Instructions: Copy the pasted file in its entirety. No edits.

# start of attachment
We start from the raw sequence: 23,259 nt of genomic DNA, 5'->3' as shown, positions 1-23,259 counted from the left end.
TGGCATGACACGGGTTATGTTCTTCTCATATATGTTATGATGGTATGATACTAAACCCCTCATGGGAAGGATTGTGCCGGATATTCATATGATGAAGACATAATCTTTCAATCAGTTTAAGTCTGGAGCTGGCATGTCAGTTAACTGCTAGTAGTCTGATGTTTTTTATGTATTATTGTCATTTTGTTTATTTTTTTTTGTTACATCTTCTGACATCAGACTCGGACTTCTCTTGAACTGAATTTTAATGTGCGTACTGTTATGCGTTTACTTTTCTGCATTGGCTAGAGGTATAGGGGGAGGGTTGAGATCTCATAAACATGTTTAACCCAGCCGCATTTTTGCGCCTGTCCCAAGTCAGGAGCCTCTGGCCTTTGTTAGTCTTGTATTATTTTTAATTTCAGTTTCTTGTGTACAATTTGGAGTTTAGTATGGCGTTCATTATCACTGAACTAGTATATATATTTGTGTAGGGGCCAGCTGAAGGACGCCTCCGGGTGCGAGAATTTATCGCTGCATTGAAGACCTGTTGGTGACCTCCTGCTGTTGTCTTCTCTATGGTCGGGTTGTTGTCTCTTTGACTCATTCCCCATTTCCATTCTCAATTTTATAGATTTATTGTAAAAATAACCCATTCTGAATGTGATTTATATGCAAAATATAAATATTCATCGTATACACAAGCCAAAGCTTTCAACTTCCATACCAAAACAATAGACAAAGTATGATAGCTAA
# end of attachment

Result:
We start from the raw sequence: 23,259 nt of genomic DNA, 5'->3' as shown, positions 1-23,259 counted from the left end.
TGGCATGACACGGGTTATGTTCTTCTCATATATGTTATGATGGTATGATACTAAACCCCTCATGGGAAGGATTGTGCCGGATATTCATATGATGAAGACATAATCTTTCAATCAGTTTAAGTCTGGAGCTGGCATGTCAGTTAACTGCTAGTAGTCTGATGTTTTTTATGTATTATTGTCATTTTGTTTATTTTTTTTTGTTACATCTTCTGACATCAGACTCGGACTTCTCTTGAACTGAATTTTAATGTGCGTACTGTTATGCGTTTACTTTTCTGCATTGGCTAGAGGTATAGGGGGAGGGTTGAGATCTCATAAACATGTTTAACCCAGCCGCATTTTTGCGCCTGTCCCAAGTCAGGAGCCTCTGGCCTTTGTTAGTCTTGTATTATTTTTAATTTCAGTTTCTTGTGTACAATTTGGAGTTTAGTATGGCGTTCATTATCACTGAACTAGTATATATATTTGTGTAGGGGCCAGCTGAAGGACGCCTCCGGGTGCGAGAATTTATCGCTGCATTGAAGACCTGTTGGTGACCTCCTGCTGTTGTCTTCTCTATGGTCGGGTTGTTGTCTCTTTGACTCATTCCCCATTTCCATTCTCAATTTTATAGATTTATTGTAAAAATAACCCATTCTGAATGTGATTTATATGCAAAATATAAATATTCATCGTATACACAAGCCAAAGCTTTCAACTTCCATACCAAAACAATAGACAAAGTATGATAGCTAA